The following paper is divided into two parts. Part A outlines decisions resulting from the 2006 consultation process published in Canada Gazette Notice DGTP-011-06, Consultation on Air-to-Ground Services in the Bands 849-851 MHz and 894-896 MHz, and announces changes to Industry Canada's policy on the use of air-ground spectrum in these bands and the band plan.
Part B of this document proposes an auction licensing process for Air-Ground Services in the bands 849-851 MHz and 894-896 MHz, and provides an opportunity for interested parties to comment on this process, as well as technical and operational considerations and licence conditions.
In October 2006, Industry Canada released a consultation paper through Canada Gazette Notice DGTP-011-06 (hereafter referenced as "the consultation") proposing policy and regulatory changes for the above-mentioned frequency bands in order to permit the provision of new enhanced Air-Ground Footnote 1 Services, taking into account the benefits of regional harmonization.
In its consultation, the Department noted that its technical requirements were established in Telecommunications Regulation Circular 81. Footnote 2 It was further noted that the frequency sharing conditions in border areas with the United States were established in a cross-border sharing arrangement (TRAA) Footnote 3 between Industry Canada and the U.S. Federal Communications Commission (FCC).
The Department received only one response to the consultation. The comments generally supported the proposed policy modifications, including band plan and technical requirements.
Having received no submissions suggesting substantial change to its proposed policy modifications, Industry Canada hereby announces its decision to adopt all of the policy changes proposed in the above-mentioned consultation.
As per footnote 5.318 to the Canadian Table of Frequency Allocations, the bands 849-851 MHz and 894-896 MHz are allocated to the aeronautical mobile service on a primary basis, for public correspondence with aircraft.
The current band plan was designed to support analog modulation and the transfer of data using modems operating at low speeds, which was the technology available in the late 1980s. The band plan design included a precise channelling plan with communication and control channels, as well as guard bands. Although the total amount of spectrum available in the bands 849-851 MHz and 894-896 MHz can support new digital technologies to provide broadband services, the current band plan designation focuses on the provision of telephony services through interconnection to the terrestrial public switched telephone network.
More recent band planning has moved away from a technically prescriptive approach. Instead, only minimum technical requirements necessary for the adequate management of interference between allocated bands are prescribed. This has provided the flexibility needed by service providers when choosing equipment and planning their networks. In considering the future of this spectrum, Industry Canada is of the view that there is a need to accommodate new technologies for applications requiring high data rates such as Internet access.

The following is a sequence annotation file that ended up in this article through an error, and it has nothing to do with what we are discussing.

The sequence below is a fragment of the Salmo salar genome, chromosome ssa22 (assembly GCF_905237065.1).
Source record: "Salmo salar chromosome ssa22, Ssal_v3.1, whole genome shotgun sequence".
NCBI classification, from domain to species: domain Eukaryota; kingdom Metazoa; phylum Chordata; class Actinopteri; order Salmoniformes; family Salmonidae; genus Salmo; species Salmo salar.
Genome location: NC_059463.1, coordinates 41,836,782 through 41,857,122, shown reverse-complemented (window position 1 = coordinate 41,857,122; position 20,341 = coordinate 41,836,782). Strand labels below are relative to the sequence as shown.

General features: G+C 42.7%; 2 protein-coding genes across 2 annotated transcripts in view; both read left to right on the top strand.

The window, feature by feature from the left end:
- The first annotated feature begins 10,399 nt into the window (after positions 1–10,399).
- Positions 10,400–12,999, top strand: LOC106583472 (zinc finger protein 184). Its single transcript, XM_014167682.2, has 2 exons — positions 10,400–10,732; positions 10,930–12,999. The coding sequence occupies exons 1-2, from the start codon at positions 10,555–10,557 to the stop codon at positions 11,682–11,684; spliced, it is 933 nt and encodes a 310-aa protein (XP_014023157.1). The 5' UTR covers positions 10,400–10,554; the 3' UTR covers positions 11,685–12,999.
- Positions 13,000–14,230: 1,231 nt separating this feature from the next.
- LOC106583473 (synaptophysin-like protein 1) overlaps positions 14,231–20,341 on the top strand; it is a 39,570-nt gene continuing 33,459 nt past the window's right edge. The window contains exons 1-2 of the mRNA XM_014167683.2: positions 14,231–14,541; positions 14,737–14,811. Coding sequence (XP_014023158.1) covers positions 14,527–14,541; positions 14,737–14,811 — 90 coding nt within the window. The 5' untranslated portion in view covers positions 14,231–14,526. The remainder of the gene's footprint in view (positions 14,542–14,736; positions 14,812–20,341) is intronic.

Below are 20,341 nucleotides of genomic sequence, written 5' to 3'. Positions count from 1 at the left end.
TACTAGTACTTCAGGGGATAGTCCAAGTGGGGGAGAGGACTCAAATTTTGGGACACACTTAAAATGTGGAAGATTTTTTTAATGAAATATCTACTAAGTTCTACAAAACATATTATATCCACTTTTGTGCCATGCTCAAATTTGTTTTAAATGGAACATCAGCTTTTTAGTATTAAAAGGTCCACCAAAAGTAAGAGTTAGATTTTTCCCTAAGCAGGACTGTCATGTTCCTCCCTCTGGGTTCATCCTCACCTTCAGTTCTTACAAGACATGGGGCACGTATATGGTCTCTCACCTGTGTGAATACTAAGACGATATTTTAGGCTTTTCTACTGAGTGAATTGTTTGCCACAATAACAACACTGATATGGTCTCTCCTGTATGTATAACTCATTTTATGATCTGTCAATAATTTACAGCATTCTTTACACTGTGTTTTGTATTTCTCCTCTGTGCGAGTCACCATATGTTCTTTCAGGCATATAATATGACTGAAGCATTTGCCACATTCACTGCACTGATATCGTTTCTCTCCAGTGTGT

The Department reaffirms the current allocation of the band pair 849-851 MHz and 894-896 MHz to the aeronautical mobile service for public correspondence with aircraft, in accordance with footnote 5.318 to the Canadian Table of Frequency Allocations.
Furthermore, the designation of this spectrum is being expanded to include air-ground radiocommunication applications such as voice telephony, broadband Internet and data transmission.
The use of a regionally harmonized band plan in Canada and the United States has historically proven to be advantageous for airline travellers, permitting them to place aircraft telephone calls over the North American continent.
The Department notes that the United States has modified its band plan to enable the provision of broadband services. This plan includes a wider 1.5 + 1.5 MHz block pair and a narrower 0.5 + 0.5 MHz block pair as follows:
Both block pairs are expected to accommodate an array of spectrally efficient digital technologies. The adoption of such a band plan in Canada supports the provision of enhanced services, fosters interoperability and continues to yield the benefits of regional harmonization.
The Department is adopting a new band plan based on the allocation of two block pairs: 849-850.5/894-895.5 MHz and 850.5-851/895.5-896 MHz. In accordance with the allocation footnote, the use of the band 849-851 MHz is limited to transmissions from aeronautical stations (ground stations) and the use of the band 894-896 MHz is limited to transmissions from aircraft stations (airborne stations).
The proposed new band plan provides for two block pairs. Given the new focus on broadband services and the network design needs, it is appropriate to make the spectrum available as one licence per block pair on a national basis.
|Spectrum Block||Block Size||Spectrum Licence|
|849-850.5 + 894-895.5||3 MHz||A|
|850.5-851 + 895.5-896||1 MHz||B|
The Department is making available two national licences, one for 3 MHz (849-850.5/894-895.5 MHz ) and one for 1 MHz (850.5-851/895.5-896 MHz).
Comments received indicated that Industry Canada should reserve its determination as to whether a spectrum aggregation restriction should be adopted in Canada until after the Department has sought expressions of interest for each of the block pairs.